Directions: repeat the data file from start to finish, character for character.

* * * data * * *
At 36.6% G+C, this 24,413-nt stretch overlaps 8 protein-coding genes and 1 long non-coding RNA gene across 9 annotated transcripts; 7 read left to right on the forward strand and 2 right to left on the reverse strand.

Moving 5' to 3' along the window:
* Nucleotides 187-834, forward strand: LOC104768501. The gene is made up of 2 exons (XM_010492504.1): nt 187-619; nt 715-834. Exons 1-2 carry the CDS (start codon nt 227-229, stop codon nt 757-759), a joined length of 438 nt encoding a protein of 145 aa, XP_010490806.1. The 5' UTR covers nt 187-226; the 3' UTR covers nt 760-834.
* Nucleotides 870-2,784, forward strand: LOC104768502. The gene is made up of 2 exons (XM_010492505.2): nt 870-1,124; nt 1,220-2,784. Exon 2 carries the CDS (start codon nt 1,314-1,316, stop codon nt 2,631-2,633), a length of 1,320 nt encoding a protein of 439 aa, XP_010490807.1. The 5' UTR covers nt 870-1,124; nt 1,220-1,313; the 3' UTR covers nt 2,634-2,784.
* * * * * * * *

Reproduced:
At 36.6% G+C, this 24,413-nt stretch overlaps 8 protein-coding genes and 1 long non-coding RNA gene across 9 annotated transcripts; 7 read left to right on the forward strand and 2 right to left on the reverse strand.

Moving 5' to 3' along the window:
* Nucleotides 187-834, forward strand: LOC104768501. The gene is made up of 2 exons (XM_010492504.1): nt 187-619; nt 715-834. Exons 1-2 carry the CDS (start codon nt 227-229, stop codon nt 757-759), a joined length of 438 nt encoding a protein of 145 aa, XP_010490806.1. The 5' UTR covers nt 187-226; the 3' UTR covers nt 760-834.
* Nucleotides 870-2,784, forward strand: LOC104768502. The gene is made up of 2 exons (XM_010492505.2): nt 870-1,124; nt 1,220-2,784. Exon 2 carries the CDS (start codon nt 1,314-1,316, stop codon nt 2,631-2,633), a length of 1,320 nt encoding a protein of 439 aa, XP_010490807.1. The 5' UTR covers nt 870-1,124; nt 1,220-1,313; the 3' UTR covers nt 2,634-2,784.